Masters Swimming 101 – An Introduction/Primer to Masters Swimming

If you’ve found this story online then presumably you have heard something about Masters Swimming, but maybe you really don’t know what it means to be a master’s swimmer. The easiest way to look at it is that anyone that is a swimmer and has graduated from high school is a master’s swimmer, or in simple terms anyone ages 18 and older.

In the United States the sports federation that runs all the official masters’ programs in the country is U.S. Masters Swimming (USMS), founded in 1970. It is a nonprofit membership national governing body for masters swimming, an organized program of swimming for adults. Where you live there might be a Local Masters Swim Club (LMSC), which are listed on the USMS website, where you can join and swim with their program.

Now you may be asking yourself, is swimming with a master’s swim group something that I can do, or is appropriate for me and the type of swimmer I am? In a masters swimming group, you will find people of all ages, who swim for many different reasons, with one common thread, they can swim laps in a pool “to some degree.” Whenever you see air quotes around a statement you have to wonder what that means, which I’ll cover next.

A master’s swimmer can be:

  • An ex-age group, high school, or college level swimmer who is training for competitive swim events, in pools, open water, or in a triathlon
  • Non-age group swimmers or adults that didn’t learn to swim as children and have never swum competitively, who also may want to compete in the above-mentioned events
  • Fitness level swimmers, i.e., those that just like to come to a pool and swim to stay in shape, encouraged by swimming with other like-minded swimmers, with the help of a coach
  • Any kind of swimmer who wants to learn how to swim better, or faster, or to learn all the different types of swim strokes (freestyle, butterfly, breast stroke, back stroke)

You see there’s a common thread here, which answers the question of what “to some degree” means; people that join a master’s program already know how to swim. Meaning they can get in a pool and swim laps back and forth without stopping, while being able to breathe with their heads down in the water, using one kind of swim stroke or the other. How many laps they can swim non-stop, how fast they are, and how efficient they are in the water is another debate, so suffice it to say someone that wants to join a master’s swim program needs to be able to swim laps in a pool at some speed.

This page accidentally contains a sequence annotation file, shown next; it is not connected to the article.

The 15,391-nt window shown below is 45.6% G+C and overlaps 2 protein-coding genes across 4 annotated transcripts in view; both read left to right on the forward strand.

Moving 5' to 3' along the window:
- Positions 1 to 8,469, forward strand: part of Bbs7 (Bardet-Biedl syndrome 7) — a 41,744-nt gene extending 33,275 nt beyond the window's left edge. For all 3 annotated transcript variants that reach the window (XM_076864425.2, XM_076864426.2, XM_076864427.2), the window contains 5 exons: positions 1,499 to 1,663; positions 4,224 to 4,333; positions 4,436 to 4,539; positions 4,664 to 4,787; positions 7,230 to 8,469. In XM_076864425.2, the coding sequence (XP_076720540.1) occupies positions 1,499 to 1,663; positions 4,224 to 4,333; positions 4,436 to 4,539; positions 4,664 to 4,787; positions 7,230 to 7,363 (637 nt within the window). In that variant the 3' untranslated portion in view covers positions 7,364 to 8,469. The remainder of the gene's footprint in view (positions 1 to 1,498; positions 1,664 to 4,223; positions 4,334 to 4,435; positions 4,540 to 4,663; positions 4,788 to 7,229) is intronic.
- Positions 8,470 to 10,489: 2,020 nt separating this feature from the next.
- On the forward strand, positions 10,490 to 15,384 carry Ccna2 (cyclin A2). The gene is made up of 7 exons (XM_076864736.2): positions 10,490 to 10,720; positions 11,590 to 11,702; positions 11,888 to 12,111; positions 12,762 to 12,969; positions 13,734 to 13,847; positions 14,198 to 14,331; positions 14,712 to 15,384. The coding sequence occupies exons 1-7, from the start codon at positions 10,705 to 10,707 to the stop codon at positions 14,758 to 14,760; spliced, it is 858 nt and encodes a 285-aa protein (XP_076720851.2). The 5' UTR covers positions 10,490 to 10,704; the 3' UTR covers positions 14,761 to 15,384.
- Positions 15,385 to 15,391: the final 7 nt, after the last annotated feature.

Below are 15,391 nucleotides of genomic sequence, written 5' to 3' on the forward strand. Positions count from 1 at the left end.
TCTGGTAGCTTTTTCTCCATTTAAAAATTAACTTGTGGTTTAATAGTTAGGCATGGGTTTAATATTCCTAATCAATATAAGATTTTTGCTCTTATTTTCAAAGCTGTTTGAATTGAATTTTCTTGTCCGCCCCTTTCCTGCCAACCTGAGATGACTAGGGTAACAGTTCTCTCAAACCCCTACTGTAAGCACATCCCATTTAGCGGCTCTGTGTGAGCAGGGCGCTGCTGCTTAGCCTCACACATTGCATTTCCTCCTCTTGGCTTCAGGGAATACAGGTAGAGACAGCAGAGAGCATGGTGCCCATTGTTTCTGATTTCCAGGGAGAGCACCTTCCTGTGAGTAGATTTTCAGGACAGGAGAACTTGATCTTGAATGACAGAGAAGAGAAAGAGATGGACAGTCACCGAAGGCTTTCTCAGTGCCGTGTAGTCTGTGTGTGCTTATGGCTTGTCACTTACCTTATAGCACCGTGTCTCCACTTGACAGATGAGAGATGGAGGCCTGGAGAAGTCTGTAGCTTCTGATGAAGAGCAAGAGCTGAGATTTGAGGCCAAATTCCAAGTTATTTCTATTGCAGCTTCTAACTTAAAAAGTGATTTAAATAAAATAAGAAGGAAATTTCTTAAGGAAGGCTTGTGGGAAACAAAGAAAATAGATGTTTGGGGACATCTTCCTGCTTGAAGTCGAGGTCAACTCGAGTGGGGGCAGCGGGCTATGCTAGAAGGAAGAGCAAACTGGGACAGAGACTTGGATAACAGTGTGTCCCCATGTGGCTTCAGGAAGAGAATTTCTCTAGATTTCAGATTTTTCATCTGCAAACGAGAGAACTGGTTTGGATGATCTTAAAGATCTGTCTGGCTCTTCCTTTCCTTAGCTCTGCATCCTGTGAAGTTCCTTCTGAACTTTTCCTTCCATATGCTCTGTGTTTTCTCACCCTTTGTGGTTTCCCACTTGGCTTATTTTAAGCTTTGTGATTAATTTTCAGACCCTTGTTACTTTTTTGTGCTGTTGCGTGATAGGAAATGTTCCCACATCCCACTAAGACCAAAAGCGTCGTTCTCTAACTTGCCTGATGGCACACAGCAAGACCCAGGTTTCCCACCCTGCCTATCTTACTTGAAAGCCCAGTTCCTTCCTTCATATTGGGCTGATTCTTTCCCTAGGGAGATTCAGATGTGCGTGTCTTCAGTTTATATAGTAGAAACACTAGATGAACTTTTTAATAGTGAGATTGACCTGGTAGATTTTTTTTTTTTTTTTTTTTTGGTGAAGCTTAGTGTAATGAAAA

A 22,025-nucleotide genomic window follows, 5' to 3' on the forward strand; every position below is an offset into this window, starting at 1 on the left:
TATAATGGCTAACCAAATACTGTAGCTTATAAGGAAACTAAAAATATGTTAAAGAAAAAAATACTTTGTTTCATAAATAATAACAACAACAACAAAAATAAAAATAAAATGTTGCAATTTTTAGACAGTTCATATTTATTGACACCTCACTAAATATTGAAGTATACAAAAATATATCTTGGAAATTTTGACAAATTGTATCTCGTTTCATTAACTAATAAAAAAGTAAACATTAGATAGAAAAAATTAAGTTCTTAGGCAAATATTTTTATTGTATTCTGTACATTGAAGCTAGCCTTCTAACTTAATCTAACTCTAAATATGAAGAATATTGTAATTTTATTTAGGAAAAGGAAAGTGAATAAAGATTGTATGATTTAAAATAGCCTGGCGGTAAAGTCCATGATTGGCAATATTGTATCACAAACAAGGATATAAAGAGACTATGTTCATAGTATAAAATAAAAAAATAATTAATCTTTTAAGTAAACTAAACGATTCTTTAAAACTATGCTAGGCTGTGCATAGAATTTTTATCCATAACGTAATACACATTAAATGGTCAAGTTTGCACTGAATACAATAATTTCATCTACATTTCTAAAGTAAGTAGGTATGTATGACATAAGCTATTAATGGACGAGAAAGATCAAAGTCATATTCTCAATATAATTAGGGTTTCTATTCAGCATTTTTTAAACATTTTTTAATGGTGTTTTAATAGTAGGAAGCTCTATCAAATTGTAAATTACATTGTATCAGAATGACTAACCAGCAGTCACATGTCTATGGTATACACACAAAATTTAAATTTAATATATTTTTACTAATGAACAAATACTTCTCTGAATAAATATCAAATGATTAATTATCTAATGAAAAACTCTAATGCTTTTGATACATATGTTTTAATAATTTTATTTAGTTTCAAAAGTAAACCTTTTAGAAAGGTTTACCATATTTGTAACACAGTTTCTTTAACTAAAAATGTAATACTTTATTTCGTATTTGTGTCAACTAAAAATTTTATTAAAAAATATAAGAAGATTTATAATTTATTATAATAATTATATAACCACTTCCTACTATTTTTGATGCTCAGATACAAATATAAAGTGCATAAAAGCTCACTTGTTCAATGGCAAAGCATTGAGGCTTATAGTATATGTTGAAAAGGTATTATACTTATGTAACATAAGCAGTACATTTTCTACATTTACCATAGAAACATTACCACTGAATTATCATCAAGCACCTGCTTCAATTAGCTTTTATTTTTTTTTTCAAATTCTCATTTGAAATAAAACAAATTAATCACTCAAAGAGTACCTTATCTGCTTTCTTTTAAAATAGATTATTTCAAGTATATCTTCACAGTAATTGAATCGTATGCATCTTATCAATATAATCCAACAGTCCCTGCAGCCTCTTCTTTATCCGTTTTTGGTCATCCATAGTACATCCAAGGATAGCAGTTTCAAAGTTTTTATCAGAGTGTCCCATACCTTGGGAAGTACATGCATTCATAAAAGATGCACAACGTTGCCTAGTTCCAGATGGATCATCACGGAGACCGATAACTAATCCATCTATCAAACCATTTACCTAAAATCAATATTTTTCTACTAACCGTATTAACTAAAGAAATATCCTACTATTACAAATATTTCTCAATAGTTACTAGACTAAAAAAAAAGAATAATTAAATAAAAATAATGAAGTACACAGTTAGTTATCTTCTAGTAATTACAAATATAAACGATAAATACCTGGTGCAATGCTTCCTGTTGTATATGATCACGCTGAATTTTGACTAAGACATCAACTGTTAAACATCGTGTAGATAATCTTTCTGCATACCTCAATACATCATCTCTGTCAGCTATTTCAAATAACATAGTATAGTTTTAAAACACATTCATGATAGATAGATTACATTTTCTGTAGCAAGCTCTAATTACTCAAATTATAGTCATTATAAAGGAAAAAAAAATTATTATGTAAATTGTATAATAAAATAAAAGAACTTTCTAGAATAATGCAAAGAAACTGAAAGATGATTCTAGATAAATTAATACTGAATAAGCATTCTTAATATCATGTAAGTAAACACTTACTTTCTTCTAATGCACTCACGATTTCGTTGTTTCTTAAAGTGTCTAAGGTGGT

In the master’s pool itself the swimmers swim in a lane based on their swimming speed. For someone that is swimming during “open lap” times at a pool, where the lanes are marked as Slow, Medium, Fast, Very Fast, or Kicking, a masters pool works just like that, except that the lanes are marked by time, called the Lane Base or LB.

In the Glossary of Terms below I refer to LB as follows:

  • Lane base is a time in minutes:seconds, i.e., 1:30, 2:00, used to define the pace of the sets for each lane. A 2:00 lane base (LB) means that for a set of 100’s (meters or yards), you swim 100m and whatever time under the 2:00 LB you finish, is your rest time before you start the next 100. For example, in the 2:00 LB, if you swim 100m in 1:45 you get 15 seconds rest, while if you swim it in 1:55 you only get 5 seconds’ rest.

Confused by that and the nomenclature? Most people are, but within a few trips to the pool, working with the on-deck coach and the people in your lane, you will become familiar with what LB means, what your LB is, and over time how to navigate within each lane itself.

For example, I swim in a seven-lane pool and in the past the lane bases were as follows: 1:25, 1:30, 1:35, 1:40, 1:50, 2:00, 2:15 (or 2:00+). The times between the fastest lanes changes by 5 seconds/100, while in the slower lanes it changes by 10 seconds. A person who has never timed themselves over a 100 yards or meters in a pool will likely begin in the 2:00+ lane, in the back of the lane, and then see from there if they’re faster than the people in front of them in the lane and move in front of them over time. Or if they’re too fast for everyone in the lane they can potentially move “up” (to a faster lane, moving “down” is to a slower lane), in this case the 2:00 lane.